You want to be able to refer to an image (or other kind of) static file in your generated HTML files.
Expose a single file with the following steps:
Declare a variable as an instance of class StaticFile.
Export the variable in _q_exports.
Here is an example:
1 _q_exports = ["my_image_file", ...] 2 3 from quixote.util import StaticFile 4 5 my_image_file = StaticFile("/Quixote/myapp/images/pyfav.gif", mime_type="application/gif") 6
Now you can generate HTML code that looks like the following:
<img src="my_image_file" alt="bad icon"/>
Which tells Quixote to look for the file pyfav.gif in the directory /Quixote/myapp/images/.
The StaticFile constructor also responds to the following keyword arguments:
cache_time -- cache_time indicates the number of seconds a response is considered to be valid, and will be used to set the Expires header in the response. If the value is None, then the Expires header will not be set.
follow_symlinks -- If follow_symlinks is true, symbolic links will be followed.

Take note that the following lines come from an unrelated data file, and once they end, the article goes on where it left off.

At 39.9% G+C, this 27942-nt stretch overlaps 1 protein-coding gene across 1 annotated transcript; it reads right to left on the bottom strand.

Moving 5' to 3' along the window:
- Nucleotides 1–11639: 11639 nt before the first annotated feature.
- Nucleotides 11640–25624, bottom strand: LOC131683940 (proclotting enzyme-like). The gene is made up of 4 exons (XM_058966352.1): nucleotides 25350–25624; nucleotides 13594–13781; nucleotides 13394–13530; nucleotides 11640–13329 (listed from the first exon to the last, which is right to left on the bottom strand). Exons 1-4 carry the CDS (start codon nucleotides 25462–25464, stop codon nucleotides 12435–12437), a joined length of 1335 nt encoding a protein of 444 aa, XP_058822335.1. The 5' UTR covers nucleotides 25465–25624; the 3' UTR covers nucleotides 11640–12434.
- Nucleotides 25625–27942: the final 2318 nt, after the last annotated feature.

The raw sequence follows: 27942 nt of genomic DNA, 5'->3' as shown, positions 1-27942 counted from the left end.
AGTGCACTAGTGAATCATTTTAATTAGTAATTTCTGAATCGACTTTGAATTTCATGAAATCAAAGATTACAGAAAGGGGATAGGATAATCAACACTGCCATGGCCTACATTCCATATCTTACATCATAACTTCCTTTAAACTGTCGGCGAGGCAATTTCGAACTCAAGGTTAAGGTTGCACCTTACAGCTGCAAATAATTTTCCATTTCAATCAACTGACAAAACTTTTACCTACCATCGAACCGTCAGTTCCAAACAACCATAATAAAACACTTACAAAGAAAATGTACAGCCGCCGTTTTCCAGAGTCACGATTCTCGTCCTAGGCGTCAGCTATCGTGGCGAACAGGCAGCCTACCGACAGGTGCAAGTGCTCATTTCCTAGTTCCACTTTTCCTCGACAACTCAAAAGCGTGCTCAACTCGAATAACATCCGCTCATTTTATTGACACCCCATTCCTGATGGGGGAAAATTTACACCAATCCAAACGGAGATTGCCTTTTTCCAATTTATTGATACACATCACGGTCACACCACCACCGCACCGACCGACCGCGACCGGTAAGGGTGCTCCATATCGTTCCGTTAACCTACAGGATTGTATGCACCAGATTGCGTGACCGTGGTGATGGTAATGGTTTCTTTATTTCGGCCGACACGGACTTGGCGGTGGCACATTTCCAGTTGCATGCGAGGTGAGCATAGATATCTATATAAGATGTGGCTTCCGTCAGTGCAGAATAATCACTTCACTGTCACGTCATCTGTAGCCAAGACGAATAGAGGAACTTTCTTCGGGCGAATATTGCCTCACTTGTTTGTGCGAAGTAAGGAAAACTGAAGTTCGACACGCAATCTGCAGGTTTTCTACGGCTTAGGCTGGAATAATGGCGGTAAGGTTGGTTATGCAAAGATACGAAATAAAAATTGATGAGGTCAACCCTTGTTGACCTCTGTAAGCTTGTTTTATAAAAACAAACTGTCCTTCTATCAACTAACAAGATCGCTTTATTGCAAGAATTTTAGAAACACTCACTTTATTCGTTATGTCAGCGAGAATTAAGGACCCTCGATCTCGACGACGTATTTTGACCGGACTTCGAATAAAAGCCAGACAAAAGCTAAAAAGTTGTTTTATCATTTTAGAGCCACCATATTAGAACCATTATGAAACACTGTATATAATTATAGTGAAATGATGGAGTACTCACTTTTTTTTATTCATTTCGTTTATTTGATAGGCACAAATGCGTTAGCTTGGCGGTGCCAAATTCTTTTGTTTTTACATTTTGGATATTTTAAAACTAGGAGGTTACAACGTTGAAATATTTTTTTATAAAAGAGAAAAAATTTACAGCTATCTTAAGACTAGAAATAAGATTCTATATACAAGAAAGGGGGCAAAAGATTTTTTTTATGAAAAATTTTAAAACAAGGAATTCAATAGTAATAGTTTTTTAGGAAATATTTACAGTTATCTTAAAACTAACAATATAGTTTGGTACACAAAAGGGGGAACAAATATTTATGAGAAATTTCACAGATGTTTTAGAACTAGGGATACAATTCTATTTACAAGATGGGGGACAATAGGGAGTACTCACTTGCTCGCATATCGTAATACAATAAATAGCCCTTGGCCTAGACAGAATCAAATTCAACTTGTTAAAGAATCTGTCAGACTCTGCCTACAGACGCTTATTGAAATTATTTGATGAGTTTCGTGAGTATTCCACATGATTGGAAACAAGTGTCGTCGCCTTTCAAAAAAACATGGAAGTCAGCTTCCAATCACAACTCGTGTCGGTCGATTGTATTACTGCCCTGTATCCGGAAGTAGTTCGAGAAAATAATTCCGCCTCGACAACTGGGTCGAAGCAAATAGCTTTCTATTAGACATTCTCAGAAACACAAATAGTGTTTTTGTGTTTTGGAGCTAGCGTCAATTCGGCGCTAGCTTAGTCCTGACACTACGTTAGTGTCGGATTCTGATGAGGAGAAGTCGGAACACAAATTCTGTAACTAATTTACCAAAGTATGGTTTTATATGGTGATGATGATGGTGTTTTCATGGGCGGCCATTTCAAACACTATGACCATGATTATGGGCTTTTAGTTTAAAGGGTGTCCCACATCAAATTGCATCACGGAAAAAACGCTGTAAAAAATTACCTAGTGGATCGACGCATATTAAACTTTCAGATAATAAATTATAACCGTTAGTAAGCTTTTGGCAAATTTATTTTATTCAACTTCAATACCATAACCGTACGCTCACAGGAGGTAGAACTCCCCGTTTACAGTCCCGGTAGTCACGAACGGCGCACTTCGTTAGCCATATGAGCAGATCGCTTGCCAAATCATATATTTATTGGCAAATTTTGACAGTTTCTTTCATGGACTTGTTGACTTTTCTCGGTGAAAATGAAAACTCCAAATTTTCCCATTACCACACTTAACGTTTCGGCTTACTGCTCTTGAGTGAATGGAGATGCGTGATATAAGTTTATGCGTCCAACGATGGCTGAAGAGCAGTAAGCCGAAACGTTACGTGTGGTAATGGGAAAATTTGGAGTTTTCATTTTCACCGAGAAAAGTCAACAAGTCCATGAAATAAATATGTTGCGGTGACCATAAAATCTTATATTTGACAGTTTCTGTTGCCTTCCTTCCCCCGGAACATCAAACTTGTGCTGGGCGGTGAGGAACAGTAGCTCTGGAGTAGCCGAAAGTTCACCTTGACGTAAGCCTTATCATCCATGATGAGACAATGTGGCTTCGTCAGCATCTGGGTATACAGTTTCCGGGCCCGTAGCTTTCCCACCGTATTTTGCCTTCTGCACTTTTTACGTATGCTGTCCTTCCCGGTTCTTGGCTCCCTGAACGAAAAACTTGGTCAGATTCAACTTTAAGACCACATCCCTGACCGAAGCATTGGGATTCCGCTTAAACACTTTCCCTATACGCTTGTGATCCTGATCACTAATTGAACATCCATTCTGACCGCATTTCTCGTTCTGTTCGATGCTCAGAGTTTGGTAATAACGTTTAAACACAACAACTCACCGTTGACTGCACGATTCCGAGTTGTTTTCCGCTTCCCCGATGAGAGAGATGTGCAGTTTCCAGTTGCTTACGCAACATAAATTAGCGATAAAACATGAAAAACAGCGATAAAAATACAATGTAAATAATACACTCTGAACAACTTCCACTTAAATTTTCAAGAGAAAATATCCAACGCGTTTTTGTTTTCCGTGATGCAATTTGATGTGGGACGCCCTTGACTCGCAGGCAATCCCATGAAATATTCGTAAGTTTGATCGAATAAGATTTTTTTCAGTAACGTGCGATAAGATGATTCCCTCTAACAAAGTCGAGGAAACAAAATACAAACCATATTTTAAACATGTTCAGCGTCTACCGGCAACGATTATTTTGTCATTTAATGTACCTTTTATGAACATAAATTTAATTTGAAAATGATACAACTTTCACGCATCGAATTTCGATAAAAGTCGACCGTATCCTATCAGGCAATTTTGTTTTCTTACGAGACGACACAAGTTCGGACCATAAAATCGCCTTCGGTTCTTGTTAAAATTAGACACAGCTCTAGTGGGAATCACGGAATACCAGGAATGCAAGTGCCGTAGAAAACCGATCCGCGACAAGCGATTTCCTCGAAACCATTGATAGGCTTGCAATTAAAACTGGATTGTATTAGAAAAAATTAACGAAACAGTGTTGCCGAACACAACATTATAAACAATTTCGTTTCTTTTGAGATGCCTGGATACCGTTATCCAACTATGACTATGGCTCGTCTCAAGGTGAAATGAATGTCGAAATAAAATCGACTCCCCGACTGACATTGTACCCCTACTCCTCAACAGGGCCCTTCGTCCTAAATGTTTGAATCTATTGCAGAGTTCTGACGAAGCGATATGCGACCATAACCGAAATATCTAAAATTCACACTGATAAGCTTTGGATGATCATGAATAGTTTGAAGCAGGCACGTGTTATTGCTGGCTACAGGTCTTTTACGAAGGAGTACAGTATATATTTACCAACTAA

mime_type -- mime_type specifies the MIME type. If omitted, the MIME type will be guessed. The default is text/plain.
encoding -- encoding specifies the encoding.
StaticFile exposes a single file. To expose all the files in a directory, use StaticDirectory instead.
Files with Extensions
One common problem is trying to serve files with file extensions. Python looks for the extension in a module named after the filename, which doesn't exist.
_q_exports can explicitly provide an external name that's different from the internal name:
1 _q_exports = [("favicon.ico", "favicon_ico")] 2 # ^^ external ^^ internal name 3 4 path = os.path.join("/path/to/files", "favicon.ico") 5 favicon_ico = StaticFile(path, mime_type="image/x-icon") 6